Lessons from the Writing Workshop #7: Blocks

Lessons from the Writing Workshop #7: Blocks

It happens to all creative people at one time or another: We turn on the faucet and nothing pours out. We hear the wind blowing across the arid desert. We feel empty. Disconnected. Blocked.

We may feel we have no ideas. We may feel that what we’re producing is terrible. We may feel bored. Or terrified.

If we have a flair for the dramatic (and most creative people do) we may panic, think our creativity has deserted us and is Never. Coming. Back.

As a writing teacher, I have heard (and sometimes uttered) these laments more times that I can count, so I thought it might be helpful to talk about some different kinds of blocks and how to work with them.

  1. Disturbances in the Field — Life does sometimes get in the way. If you are physically ill or emotionally upset, if you have a heavy deadline at work, if you are moving or giving birth, you may find this interferes with your ability to be creative.
  • If the interruption is finite, a few days or a couple of weeks, you might just give yourself a break and take some time away from your creative practice, or decide to just devote a small amount of time each day to doing exercises without an expectation of producing a product.
  • If the interruption is of a long or uncertain duration, it’s worth it to figure out how you can navigate your circumstances so that you can maintain a creative practice. Sometimes this is a matter of devoting a limited amount of time (I once wrote the first draft of a novel in increments of half an hour a day) or finding a space outside your environment to work in (libraries, coffee shops, public gardens are a few ideas).
  • If I’m really busy, it can be hard to connect immediately to my own creativity, so engaging in meditation or creative play (dancing around my living room, sculpting a ball of Play-Doh into the form of a cat) can help shift me into a different part of my brain.
  • If you find that something is always going on that disrupts your creativity, then it might be worth looking at whether there is fear involved (see #4 below).
  1. Perfectionism — We think what we write is supposed to be “good” as soon as it comes onto the page or screen. But as soon as I start trying to be “good,” I freeze.
    Sometimes I have to tell myself that I am going to write the worst first draft anyone has ever seen (knowing that I can always make it better during the revision process) in order to free myself up to write something. Putting aside the ego and writing badly is a great way around a block.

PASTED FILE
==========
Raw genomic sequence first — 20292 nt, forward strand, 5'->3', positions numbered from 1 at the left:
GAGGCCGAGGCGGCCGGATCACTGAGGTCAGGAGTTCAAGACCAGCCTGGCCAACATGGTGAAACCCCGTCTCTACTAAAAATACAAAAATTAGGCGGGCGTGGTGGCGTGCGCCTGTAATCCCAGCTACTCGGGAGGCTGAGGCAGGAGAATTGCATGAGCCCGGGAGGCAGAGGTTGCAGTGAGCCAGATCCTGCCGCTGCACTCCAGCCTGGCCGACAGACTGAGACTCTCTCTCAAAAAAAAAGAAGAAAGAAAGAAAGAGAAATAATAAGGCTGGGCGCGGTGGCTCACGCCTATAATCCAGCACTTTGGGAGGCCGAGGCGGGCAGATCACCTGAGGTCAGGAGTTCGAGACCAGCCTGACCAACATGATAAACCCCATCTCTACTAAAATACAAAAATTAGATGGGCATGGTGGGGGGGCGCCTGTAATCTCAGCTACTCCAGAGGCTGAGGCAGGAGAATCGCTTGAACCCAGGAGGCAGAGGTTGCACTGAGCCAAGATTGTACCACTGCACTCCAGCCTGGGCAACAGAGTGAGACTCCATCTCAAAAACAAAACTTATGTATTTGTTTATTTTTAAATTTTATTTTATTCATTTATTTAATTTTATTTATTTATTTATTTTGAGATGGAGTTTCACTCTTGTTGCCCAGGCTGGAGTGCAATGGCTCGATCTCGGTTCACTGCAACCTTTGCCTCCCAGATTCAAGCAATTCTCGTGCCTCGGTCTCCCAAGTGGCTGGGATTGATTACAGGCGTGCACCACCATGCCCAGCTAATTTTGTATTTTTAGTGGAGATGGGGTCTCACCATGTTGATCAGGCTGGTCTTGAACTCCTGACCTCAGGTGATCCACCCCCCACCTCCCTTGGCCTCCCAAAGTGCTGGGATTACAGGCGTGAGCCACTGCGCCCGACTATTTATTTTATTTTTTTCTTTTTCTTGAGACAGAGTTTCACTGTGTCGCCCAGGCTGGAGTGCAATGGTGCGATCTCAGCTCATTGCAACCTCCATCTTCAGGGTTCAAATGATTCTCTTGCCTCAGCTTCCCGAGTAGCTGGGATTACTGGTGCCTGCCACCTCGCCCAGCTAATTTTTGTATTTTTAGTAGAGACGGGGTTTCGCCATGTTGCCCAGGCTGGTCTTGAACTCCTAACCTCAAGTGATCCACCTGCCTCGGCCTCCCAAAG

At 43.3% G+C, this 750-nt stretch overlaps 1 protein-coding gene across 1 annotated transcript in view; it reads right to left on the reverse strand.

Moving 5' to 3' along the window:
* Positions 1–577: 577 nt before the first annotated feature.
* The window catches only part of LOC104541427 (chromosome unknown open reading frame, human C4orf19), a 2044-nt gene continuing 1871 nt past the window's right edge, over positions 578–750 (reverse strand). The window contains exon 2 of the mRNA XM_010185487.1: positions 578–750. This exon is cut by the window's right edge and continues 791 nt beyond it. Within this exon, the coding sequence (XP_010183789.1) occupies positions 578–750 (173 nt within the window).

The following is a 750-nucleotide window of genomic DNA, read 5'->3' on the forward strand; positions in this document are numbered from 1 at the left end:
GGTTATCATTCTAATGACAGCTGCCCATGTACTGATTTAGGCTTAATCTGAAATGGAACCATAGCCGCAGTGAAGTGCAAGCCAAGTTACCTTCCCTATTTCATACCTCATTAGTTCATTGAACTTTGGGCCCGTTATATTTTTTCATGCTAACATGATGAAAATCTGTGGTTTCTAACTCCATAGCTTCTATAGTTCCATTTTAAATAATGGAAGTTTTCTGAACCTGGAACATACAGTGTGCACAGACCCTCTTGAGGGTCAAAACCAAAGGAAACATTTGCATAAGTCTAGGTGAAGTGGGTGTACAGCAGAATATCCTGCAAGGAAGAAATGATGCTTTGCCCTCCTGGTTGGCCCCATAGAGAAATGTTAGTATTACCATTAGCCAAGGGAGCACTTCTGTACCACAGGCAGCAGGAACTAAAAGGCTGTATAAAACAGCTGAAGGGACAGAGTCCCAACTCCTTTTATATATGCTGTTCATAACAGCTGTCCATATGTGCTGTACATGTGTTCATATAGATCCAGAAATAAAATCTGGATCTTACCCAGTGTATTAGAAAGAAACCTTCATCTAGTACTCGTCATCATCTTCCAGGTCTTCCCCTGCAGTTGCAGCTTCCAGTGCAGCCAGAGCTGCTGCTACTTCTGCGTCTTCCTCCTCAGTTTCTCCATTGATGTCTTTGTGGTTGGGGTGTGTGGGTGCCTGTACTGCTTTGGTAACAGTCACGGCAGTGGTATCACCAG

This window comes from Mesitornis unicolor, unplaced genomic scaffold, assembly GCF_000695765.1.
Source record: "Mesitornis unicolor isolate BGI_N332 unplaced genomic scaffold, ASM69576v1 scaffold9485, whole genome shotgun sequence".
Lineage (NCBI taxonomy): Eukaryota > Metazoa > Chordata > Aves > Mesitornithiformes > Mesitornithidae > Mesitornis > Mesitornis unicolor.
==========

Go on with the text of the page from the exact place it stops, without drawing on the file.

1. Lack of information — You’re inspired to write a story set in Iceland one hundred years ago. But you don’t know anything about Iceland one hundred years ago.
    It is reasonable to conduct research and make that part of your creative process. Go to your local library and ask the librarian to help you find resources. You don’t have to know everything before you start writing. Even a little research can get you started, then you can alternate between research and writing.
  1. Fear — Fear is the biggest block. We fear the content of what we are writing about. We fear the ambition of our writing projects. We fear the power of the work that wants to come through us. We fear falling short of our expectations. Fear has many manifestations. If you think it’s boredom, it’s probably fear that is masking itself as boredom.
    The first strategy is to name it, to look it in the eye, acknowledge it
    • The second strategy is to figure out just who is afraid—is it you now, or is it some younger version of yourself (“my sixth grade teacher told me I would never be able to write anything people would want to read”)?
    • If it’s you right now that is afraid, ponder this saying from 12-Step meetings: F.E.A.R. stands for False Evidence Appearing Real. Where might you be buying in to false evidence? One way we do this is to get ahead of ourselves (“What if I write this, and it becomes a bestseller, and my mom’s friends tell her what I said about her?”) In the present, your only concern is to write the work; everything else is an imagined future that might not play out that way at all.
    • If it’s your younger self who is afraid, find out what they need from you to feel more secure. Just as you would comfort a child who had a nightmare, you can soothe the younger being who is in you, reassuring them that the monster is not real and you are there to protect them. Ask that younger self to help you with the project; enlist them to cooperate with you instead of resisting.

 

  1. My favorite quote about blocks comes from the poet Judy Grahn (if you don’t know her, you’ll want to), who said, “When the apple tree isn’t bearing apples, no one says that tree has a fruit block.” She was referring to the fact that, like plants, humans have seasons, a time to be creative and a time to go fallow. The expectation that we are like factories and will churn out product 365 days a year is a distortion of natural cycles. We all need time to restore our energies, refuel our imaginations. Sometimes we need to be taking in the beauty of nature, new experiences, new places, reading books or engaging with art/music/performance by others. It might not be a block at all; you might just be in need of rest or nourishment.

 

Text by Terry Wolverton

Photo by Yvonne M. Estrada

Thinking about joining a writing workshop? Writers At Work offers weekly, ongoing opportunities for writers of fiction, poetry and creative nonfiction, as well as creative counseling and manuscript review. Learn more at http://writersatwork.com/education.html. In 2017, we’re celebrating our 20th anniversary of inspiring, encouraging and empowering writers.

 

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